Apple's (NASDAQ:AAPL) streaming music service has crossed 20 million subscribers, the tech giant announced on Tuesday (via Billboard). The milestone highlights rapid growth for the service and shows how the company's fast-growing service is catching up to industry leader Spotify.
Should Spotify be worried?
20 million users strong
When Apple launched its latest iPhone in September, the company said Apple Music subscribers had just passed 17 million. Since the iPhone launch, therefore, Apple has added about 3 million subscribers, highlighting impressive growth.
A jump in Apple Music subscribers is likely spurred by a few key catalysts.
To start, new iPhone sales, thanks to the company's refreshed iPhone 7 and 7 Plus and the holiday season, are undoubtedly driving some subscriptions. With Apple Music coming pre-installed on new iPhones, a portion of new iPhone owners may subscribe to the service by default.
In addition, Apple overhauled its Music app this fall, focusing on simplifying the service and improving the user experience. The redesign may have helped with retention of new customers and even sparked customers who unsubscribed in the past to subscribe again.
Finally, recent ads with music stars Taylor Swift and Drake, along with an ongoing emphasis on exclusives with popular artists, are likely helping the service attract new customers.
However, Apple isn't satisfied with the size of its service. Apple's Internet Software and Products Vice President Eddy Cue told Billboard, "Of course we want more and we want it to go faster -- we're hungry!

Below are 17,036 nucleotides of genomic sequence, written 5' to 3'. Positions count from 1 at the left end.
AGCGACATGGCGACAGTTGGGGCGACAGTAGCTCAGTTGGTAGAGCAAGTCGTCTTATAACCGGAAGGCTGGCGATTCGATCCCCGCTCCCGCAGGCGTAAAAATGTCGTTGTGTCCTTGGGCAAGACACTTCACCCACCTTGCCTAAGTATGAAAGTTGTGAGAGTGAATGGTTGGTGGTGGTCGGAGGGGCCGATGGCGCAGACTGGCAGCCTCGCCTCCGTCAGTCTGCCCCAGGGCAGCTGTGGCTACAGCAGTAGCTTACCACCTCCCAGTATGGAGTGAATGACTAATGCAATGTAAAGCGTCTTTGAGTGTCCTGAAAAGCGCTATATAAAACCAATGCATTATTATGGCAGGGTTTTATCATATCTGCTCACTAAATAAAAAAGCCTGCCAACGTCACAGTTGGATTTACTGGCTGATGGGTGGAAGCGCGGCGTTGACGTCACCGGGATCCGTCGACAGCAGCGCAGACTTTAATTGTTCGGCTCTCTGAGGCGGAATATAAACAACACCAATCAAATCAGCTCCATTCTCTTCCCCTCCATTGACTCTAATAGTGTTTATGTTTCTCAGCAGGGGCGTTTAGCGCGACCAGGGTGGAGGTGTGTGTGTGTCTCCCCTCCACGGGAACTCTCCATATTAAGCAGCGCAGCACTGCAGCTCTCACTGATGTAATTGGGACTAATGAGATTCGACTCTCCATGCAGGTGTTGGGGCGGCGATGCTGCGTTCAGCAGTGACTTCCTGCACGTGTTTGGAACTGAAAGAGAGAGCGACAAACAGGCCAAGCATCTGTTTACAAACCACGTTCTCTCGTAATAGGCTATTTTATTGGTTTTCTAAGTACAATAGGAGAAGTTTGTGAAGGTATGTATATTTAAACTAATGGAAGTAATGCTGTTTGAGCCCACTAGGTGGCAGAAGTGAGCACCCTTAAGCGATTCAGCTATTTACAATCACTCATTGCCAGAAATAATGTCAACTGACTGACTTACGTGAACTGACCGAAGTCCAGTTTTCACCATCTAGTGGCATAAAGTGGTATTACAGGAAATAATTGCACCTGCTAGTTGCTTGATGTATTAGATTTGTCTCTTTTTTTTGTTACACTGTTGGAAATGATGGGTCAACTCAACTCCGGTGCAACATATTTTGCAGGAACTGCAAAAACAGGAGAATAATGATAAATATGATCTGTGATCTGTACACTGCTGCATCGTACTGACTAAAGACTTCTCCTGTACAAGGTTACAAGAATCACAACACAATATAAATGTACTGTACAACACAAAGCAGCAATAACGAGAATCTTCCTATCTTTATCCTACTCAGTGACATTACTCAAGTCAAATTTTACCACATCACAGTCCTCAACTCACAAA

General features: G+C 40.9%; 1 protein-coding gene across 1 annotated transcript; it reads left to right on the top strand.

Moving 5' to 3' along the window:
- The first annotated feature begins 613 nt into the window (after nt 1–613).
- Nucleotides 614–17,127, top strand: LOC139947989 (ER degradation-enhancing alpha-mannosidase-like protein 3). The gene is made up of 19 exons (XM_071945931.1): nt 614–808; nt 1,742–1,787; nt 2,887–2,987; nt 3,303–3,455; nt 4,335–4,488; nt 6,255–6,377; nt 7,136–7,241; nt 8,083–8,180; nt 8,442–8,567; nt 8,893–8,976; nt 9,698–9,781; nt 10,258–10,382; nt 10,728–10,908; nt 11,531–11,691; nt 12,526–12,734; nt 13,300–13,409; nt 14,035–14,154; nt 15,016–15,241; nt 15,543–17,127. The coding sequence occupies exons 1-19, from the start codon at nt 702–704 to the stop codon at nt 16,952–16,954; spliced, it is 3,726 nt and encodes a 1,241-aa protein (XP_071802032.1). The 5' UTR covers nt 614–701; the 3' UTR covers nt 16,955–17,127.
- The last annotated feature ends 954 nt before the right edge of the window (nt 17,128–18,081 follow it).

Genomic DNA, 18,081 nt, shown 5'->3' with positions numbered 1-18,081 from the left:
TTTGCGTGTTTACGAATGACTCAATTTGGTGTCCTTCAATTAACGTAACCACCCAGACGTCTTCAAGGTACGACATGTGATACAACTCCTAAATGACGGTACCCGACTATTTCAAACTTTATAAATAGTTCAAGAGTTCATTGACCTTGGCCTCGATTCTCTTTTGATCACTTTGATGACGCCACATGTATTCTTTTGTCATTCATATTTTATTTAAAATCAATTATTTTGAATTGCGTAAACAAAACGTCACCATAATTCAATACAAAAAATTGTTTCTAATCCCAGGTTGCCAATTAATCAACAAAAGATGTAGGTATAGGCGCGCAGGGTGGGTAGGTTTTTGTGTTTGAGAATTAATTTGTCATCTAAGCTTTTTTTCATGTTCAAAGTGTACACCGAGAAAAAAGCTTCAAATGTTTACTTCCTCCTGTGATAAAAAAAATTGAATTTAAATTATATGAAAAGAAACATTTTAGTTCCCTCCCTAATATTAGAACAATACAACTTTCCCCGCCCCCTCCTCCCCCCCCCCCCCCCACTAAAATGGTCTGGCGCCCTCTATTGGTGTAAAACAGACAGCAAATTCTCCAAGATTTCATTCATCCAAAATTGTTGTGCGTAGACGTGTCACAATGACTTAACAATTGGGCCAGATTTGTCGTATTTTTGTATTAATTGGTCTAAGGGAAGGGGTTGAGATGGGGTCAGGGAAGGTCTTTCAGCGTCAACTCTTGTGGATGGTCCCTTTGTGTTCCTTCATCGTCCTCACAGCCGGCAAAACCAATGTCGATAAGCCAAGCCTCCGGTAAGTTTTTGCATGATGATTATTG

Cue put its 20 million subscribers in context by noting that, "There are billions of people listening to music and we haven't even hit 100 million subscribers. There's a lot of growth opportunity."
Apple Music is catching up to Spotify
At 20 million subscribers, Apple Music is beginning to look like a major player next to Spotify. Sure, Spotify's 40 million paying subscribers doubles Apple's 20 million. But Spotify had a huge head start over Apple Music; Spotify hit 10 million paying subscribers in 2014 -- about two years before Apple Music even launched. Apple Music, on the other hand, is just 18 months old. Further, Apple Music's ability to attract 3 million subscribers between September and early December shows the service is clearly still early in its growth curve.
Notably, Spotify has still been growing strongly even after Apple Music's debut. Spotify's paying members have soared from 30 million in March to 40 million in September. So, it's not clear yet whether or not Apple Music can stifle Spotify's growth prospects.
Still, despite Spotify's continued growth, there's good reason to believe Apple Music could evolve into a threat to Spotify. Apple's $50-plus billion in annual free cash flow essentially gives the tech giant free reign to outspend Spotify on advertising, exclusives, and even product improvements. Over time, Apple's big spending on Apple Music could make it challenging for Spotify to compete with the tech giant.